At Large If Square States Had Oceans, They’d Do This
posted by August 18 at 11:00 AMon
This weekend, after a previously planned out-of-town trip for a story fell through, I decided to take a road trip to Ocean Shores.
(And here, within the snug confines of these parentheses, I will go a little bit LiveJournal on your ass. The topic of conversation will continue after this self-indulgent break: Having grown up in Maine, I’m fond of cheesy, touristy beach communities, because they remind me of home. The trip itself was kind of difficult. After four hours in traffic, I finally arrived: it was 50 degrees and foggy with light rain. The next morning, it was so foggy that you couldn’t see further than thirty feet in any direction, which made for a pleasant, though weirdly apocalyptic, walk on the beach. The fog did not stop me from getting a very bad sunburn. The end.)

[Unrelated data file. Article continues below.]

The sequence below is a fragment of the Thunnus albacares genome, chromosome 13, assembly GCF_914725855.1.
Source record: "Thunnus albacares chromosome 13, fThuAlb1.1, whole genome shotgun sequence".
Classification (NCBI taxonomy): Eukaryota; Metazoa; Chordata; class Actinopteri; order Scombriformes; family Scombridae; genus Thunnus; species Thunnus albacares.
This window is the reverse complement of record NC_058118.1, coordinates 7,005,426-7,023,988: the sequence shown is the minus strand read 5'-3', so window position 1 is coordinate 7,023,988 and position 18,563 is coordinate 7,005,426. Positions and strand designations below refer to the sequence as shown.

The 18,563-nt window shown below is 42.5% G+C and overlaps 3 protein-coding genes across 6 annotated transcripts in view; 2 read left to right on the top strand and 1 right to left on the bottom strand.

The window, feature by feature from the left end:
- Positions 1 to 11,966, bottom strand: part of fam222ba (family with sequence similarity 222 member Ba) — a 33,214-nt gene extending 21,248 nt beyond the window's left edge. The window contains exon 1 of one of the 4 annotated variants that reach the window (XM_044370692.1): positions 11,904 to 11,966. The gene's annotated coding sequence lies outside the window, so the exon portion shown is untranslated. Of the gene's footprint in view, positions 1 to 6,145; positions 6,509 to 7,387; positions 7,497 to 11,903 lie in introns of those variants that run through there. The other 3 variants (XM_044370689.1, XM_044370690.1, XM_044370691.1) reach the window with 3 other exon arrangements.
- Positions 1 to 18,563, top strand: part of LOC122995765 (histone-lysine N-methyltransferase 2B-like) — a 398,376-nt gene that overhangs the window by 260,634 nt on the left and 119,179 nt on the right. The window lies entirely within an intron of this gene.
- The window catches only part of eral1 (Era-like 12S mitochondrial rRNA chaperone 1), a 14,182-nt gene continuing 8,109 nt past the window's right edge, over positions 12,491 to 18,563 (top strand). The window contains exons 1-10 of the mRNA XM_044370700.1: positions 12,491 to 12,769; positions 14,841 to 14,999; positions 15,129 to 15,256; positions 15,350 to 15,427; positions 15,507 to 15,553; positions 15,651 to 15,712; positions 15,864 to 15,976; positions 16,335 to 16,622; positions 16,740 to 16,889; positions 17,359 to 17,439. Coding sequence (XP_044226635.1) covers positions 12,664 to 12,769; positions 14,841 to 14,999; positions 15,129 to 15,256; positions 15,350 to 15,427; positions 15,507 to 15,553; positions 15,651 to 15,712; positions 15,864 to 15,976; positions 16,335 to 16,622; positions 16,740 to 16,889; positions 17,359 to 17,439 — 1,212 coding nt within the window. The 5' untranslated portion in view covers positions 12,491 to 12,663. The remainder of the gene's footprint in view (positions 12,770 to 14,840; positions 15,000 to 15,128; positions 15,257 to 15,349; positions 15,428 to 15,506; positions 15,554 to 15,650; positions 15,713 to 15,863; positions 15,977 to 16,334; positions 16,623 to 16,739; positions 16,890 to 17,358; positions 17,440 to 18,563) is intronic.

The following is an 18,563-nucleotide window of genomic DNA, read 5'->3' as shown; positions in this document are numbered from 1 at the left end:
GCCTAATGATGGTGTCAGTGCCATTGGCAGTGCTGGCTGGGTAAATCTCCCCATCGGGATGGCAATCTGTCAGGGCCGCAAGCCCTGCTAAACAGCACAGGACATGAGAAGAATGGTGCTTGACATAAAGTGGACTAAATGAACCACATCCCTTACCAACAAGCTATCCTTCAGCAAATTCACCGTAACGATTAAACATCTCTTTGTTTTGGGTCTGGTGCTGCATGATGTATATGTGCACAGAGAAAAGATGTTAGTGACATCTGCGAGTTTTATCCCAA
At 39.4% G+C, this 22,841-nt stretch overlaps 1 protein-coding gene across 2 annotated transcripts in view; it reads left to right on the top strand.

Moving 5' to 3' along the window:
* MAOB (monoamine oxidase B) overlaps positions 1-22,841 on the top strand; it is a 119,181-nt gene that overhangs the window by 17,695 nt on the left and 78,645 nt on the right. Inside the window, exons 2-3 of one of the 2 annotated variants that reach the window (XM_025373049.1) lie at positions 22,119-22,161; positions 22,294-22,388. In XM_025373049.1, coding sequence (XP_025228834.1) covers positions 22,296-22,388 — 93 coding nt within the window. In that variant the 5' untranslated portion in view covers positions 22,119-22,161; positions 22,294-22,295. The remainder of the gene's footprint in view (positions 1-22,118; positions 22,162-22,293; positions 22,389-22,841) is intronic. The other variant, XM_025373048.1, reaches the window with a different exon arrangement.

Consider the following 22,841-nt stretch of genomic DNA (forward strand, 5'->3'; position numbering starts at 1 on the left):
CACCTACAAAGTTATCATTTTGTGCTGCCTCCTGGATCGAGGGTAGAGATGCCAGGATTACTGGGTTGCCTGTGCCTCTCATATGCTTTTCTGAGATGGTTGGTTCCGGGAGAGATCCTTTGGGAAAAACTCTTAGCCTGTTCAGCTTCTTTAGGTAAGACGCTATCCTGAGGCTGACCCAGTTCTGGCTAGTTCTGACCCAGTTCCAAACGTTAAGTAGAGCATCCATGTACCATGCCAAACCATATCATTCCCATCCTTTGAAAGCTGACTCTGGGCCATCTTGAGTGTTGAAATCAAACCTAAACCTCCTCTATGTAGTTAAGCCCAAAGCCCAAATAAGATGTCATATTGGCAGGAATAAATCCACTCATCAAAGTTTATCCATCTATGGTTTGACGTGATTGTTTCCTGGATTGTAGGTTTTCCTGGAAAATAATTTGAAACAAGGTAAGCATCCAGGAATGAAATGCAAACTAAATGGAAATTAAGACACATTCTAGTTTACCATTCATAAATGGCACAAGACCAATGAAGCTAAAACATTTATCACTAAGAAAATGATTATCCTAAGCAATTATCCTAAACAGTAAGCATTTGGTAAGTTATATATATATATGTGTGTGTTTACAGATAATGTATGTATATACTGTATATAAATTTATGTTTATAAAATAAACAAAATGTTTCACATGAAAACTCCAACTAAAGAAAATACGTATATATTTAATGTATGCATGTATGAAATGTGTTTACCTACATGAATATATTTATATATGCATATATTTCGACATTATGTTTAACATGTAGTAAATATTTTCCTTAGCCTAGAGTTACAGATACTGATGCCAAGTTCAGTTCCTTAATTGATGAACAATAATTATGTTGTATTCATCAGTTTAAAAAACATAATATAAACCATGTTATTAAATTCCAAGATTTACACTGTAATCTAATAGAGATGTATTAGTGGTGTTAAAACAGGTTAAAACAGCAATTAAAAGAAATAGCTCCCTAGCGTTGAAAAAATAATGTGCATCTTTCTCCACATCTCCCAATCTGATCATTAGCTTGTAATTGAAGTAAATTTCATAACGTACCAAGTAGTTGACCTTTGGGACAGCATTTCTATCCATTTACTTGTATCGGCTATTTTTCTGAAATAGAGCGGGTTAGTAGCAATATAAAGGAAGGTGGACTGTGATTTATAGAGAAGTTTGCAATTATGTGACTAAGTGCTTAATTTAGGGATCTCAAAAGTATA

My question is this: How the fuck is it still legal to drive cars on beaches in Washington state? Or, to be more specific: why are beaches considered part of the highway system, with a 25-mile-an-hour speed limit? This is just a bad idea. Besides the fact that people drink at the beach, and that people tend to, you know, take naps on blankets at the beach, cars also leak all kinds of horrible fluids. Is there a powerful beach-driving lobby in Washington? Will people get pissed if they can’t drive on beaches anymore?
There are lots of states where you can’t drive on beaches—I’m from one—and never have I heard any variation of “You know, this beach experience would be so much better if I could park my fucking Hummer right next to me while I tan and drink beer out of a cooler in back.” It seems like banning cars from public beaches is a really simple, really non-controversial environmental law that should’ve been passed ages ago.